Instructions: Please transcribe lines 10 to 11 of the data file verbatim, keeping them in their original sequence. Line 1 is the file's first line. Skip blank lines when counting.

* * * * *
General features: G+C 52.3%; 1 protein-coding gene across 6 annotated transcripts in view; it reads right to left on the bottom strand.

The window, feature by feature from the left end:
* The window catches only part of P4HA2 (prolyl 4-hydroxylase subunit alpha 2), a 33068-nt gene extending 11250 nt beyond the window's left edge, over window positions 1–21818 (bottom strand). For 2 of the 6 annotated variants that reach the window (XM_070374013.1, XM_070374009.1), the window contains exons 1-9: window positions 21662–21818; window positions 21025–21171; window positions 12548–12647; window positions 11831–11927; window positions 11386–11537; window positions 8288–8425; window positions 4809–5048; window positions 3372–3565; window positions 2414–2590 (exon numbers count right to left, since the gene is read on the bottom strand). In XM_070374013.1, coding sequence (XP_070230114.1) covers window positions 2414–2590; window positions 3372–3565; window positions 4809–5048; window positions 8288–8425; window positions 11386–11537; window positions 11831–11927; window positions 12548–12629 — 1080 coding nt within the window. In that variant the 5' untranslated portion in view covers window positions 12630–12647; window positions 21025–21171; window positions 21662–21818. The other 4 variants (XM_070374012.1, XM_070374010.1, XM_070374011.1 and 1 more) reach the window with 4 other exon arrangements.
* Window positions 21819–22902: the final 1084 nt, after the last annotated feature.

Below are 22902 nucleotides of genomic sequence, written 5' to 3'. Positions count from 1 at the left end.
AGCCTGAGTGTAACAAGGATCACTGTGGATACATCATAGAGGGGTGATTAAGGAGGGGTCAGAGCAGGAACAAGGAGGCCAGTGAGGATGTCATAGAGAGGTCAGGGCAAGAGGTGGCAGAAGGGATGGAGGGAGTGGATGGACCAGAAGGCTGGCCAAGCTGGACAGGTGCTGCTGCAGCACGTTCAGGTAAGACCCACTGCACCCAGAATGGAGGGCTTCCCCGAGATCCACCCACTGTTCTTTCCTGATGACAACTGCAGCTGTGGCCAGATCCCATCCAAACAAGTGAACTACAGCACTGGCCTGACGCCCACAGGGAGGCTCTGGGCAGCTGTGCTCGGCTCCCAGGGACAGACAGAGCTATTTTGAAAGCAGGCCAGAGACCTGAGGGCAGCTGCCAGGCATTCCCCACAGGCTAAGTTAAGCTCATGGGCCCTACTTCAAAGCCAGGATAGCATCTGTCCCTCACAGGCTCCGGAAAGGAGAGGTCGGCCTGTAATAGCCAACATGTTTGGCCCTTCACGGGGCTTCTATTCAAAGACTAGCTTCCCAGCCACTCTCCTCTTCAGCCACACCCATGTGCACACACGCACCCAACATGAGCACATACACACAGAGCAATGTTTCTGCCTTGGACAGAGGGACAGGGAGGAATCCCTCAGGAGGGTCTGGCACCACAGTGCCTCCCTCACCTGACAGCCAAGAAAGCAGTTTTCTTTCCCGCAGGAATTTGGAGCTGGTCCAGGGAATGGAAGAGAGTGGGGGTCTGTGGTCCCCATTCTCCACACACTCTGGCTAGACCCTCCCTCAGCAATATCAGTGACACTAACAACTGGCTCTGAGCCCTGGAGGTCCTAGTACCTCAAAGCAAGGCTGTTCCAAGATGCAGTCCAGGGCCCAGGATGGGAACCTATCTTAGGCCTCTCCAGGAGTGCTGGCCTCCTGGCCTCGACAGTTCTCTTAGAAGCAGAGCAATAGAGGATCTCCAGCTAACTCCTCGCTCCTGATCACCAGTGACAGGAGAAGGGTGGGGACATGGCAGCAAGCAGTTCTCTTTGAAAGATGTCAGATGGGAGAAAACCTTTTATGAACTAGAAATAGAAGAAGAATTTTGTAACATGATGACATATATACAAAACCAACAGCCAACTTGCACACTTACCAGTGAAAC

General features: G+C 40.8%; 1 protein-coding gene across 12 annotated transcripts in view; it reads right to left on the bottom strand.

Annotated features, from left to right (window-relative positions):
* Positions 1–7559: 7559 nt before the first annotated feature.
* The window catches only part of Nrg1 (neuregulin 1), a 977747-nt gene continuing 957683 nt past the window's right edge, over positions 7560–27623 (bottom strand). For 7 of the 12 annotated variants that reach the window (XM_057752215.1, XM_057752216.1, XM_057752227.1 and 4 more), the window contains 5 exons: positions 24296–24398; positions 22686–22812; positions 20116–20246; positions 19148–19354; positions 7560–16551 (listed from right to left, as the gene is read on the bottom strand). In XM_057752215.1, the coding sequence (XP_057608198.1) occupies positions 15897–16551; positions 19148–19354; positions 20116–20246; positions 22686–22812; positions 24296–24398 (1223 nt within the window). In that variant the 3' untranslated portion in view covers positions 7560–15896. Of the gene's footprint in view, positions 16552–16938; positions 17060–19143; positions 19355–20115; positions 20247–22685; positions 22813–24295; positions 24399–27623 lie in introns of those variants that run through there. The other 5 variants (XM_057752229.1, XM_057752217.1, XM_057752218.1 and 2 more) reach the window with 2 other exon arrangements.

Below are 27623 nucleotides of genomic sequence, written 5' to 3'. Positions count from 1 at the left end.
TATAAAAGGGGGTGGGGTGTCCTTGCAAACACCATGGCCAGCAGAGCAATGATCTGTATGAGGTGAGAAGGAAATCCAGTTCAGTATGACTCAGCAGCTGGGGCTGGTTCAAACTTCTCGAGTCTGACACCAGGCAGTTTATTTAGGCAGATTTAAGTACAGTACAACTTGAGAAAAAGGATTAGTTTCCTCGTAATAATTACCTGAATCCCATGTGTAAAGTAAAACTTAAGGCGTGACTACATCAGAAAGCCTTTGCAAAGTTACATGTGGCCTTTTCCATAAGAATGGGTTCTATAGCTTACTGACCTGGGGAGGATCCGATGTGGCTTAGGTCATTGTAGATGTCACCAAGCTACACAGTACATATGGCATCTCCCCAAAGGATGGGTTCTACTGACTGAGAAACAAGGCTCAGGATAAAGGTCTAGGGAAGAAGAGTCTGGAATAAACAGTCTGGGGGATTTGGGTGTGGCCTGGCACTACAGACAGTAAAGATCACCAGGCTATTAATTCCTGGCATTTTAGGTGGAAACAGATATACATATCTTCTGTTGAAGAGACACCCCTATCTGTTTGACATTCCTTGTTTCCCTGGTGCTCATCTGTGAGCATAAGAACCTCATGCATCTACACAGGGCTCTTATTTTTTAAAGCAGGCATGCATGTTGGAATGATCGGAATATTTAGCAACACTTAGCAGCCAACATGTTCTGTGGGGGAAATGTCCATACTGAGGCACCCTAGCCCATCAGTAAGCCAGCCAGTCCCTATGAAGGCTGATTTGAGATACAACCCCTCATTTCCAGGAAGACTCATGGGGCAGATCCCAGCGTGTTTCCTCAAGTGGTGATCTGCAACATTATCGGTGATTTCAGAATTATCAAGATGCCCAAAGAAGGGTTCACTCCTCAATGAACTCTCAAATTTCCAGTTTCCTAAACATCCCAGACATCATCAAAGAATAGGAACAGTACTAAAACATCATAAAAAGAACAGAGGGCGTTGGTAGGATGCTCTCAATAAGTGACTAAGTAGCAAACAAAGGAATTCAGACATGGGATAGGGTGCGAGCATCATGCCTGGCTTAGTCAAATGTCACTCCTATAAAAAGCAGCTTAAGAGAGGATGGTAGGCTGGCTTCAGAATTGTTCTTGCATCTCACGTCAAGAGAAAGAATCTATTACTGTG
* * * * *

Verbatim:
* The window catches only part of Nrg1 (neuregulin 1), a 977747-nt gene continuing 957683 nt past the window's right edge, over positions 7560–27623 (bottom strand). For 7 of the 12 annotated variants that reach the window (XM_057752215.1, XM_057752216.1, XM_057752227.1 and 4 more), the window contains 5 exons: positions 24296–24398; positions 22686–22812; positions 20116–20246; positions 19148–19354; positions 7560–16551 (listed from right to left, as the gene is read on the bottom strand). In XM_057752215.1, the coding sequence (XP_057608198.1) occupies positions 15897–16551; positions 19148–19354; positions 20116–20246; positions 22686–22812; positions 24296–24398 (1223 nt within the window). In that variant the 3' untranslated portion in view covers positions 7560–15896. Of the gene's footprint in view, positions 16552–16938; positions 17060–19143; positions 19355–20115; positions 20247–22685; positions 22813–24295; positions 24399–27623 lie in introns of those variants that run through there. The other 5 variants (XM_057752229.1, XM_057752217.1, XM_057752218.1 and 2 more) reach the window with 2 other exon arrangements.

Below are 27623 nucleotides of genomic sequence, written 5' to 3'. Positions count from 1 at the left end.